Winners and Losers from Progressive Caucus Mayoral Forum: Mr. Diablo on the Hunt


  • Photo: Andrew Wells / Courtesy Ross Dibello

Political forums are flourishing in the tangerine glow of the Northeast Ohio moon. Though the official mayoral debates aren't until August, local voters aren't hurting for early opportunities to microwave some popcorn and watch the City Hall hopefuls spar before the Sept. 14 primary.

Last week, the seven Cleveland Mayoral candidates tried their darnedest to discuss environmental issues. Tuesday, they'll gather at Edgewater Park for some sort of exclusive conversation about real estate. Monday, though, they endured the militant muting of the Cuyahoga County Progressive Caucus and made their cases virtually to members of the grassroots political organization that mushroomed out of the 2016 Bernie Sanders presidential campaign.

As in previous events, most of the candidates had a shining moment or two. All of them have repeated their stump speeches and platform bullet points enough to deliver an opening statement with confidence. Some of them are better speakers than others. Some of them are more endearing on a personal level. Some have more coherent policy agendas. But for voters who care deeply about progressive issues, Ross DiBello was the evening's winner by a clear and convincing margin. The others 'won' or 'lost' only by degrees.

The forum's most interesting question was its last. After discussions on public safety, CPP, CMSD, Progressive Field, women in leadership, and relevant work experience, moderator Deb Kline asked the candidates what their "most progressive policy" would be if elected mayor. The following were their answers:
  • Justin Bibb: Enforcing police accountability via the Citizens for Safer Cleveland charter amendment.
  • Ross DiBello: Ending the blanket 15-year tax abatement; starting a public bank to issue home and small business loans for those unable to secure private financing. 
  • Basheer Jones: Police accountability; helping seniors fix homes; helping small businesses.
  • Kevin Kelley: Providing broadband access for all.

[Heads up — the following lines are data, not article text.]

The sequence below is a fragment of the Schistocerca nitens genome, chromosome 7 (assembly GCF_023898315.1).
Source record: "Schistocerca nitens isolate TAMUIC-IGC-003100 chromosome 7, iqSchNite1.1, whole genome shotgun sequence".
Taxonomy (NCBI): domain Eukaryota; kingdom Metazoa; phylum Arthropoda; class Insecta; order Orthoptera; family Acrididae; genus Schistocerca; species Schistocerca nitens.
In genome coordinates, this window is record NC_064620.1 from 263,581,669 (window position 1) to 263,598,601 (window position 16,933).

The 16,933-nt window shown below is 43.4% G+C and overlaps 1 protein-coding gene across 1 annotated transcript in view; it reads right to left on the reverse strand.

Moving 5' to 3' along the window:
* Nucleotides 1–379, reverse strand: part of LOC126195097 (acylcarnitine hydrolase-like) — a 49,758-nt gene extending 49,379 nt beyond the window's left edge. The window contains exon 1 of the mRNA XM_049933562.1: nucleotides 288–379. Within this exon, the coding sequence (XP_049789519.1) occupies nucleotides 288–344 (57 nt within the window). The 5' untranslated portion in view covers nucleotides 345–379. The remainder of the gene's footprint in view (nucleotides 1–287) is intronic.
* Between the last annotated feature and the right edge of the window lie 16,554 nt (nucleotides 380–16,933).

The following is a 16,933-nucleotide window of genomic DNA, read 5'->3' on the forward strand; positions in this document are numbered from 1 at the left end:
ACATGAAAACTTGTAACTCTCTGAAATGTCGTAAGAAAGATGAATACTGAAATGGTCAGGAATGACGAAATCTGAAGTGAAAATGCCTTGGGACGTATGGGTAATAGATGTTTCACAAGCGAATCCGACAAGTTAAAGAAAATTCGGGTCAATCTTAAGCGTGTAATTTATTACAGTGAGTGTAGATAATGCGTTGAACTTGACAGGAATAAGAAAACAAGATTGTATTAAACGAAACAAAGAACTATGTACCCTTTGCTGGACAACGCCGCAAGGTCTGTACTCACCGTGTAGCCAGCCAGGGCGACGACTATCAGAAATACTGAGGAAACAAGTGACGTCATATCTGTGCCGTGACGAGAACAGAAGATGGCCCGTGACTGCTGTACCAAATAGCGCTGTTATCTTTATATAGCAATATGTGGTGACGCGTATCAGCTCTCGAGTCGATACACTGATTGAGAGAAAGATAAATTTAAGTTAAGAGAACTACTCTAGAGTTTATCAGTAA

• Dennis Kucinich: Creating a Civic Peace Department and making peace the city's organizing principle.
  • Zack Reed: Doing something about poverty; refusing to sign a budget that doesn't attempt to address it. 
  • Sandra Williams: Awarding contracts to minority businesses; capping property taxes for long-term residents.

There's no denying the shortcomings of virtual forums. Apart from the technical glitches, inadvertent mutings and occasional bufferings that come as part of the Zoom package, CCPC elected to host the forum as a meeting versus a seminar, meaning that the names and faces of all the attendees were present on screen. Whether by design or by accident, the outcome was that the candidates weren't always grouped together on the first page. The strict enforcement of one-minute answers seemed both excessively harsh and occasionally counterproductive, in that candidates learned they could wind down the clock without addressing tough parts. To the question asking candidates about CPP and their relationship to FirstEnergy, for example, Sandra Williams spent her minute ably discussing the city's 50-year power contract and was muted before she had to put on ballet slippers and dance around her HB6 entanglements.

Here are the winners and losers. 

(Caveat, as always: The below are my first impressions of the candidates' performance at this particular event. It doesn't signify an endorsement and is subject to change at a moment's notice.)


"Greetings my fellow progressives," DiBello said Monday night, alerting viewers that he was a member of the caucus hosting the event. From the outset, he seemed to enjoy the comforts and emotional edification of an underdog with home court advantage.

In this context, he was more combative than we've yet seen him, calling out his opponents by name and challenging their talking points. If they actually gave a damn about crime, he said (paraphrasing), they should be promoting policies that address poverty's root causes and the vast wealth inequality in Cleveland. We can't keep doing slightly better versions of the same things we've been doing, he insisted. Systemic changes are required. 

During the question about a looming Progressive Field deal, just about every other candidate's answer was some variation on: "I will negotiate with the team, but I will do so in the residents' best interests." Kucinich talked about getting corporate stock as leverage. Williams talked about wages and benefits for construction workers. Reed and Jones talked about their opposition to the Q Deal. DiBello's tone was almost fatigued when he answered forthrightly, "No, I do not support public funding of Progressive Field."

He rattled off a handful of Cleveland's ignominious distinctions: number one in the nation in poverty, worst city for Black women, least digitally connected. 

"Our fiscal priorities need to start matching our humanitarian priorities," he said, pleading. "We have to stop this exact thing [public funding of stadiums] and deal with things that matter when we look in the mirror." 

That DiBello's energy was supercharged was evidenced by the other candidates. They seemed to recognize that they can no longer ignore him. By the end of the night, Zack Reed announced that only he and Ross DiBello were the candidates talking about poverty with any regularity or conviction. And when discussing their most progressive policies, Justin Bibb claimed that he was the only major candidate in the race to support the Citizens for a Safer Cleveland charter amendment. DiBello, on his Zoom screen, made a face of bemused offense at this shade. (He, too, supports the charter amendment.)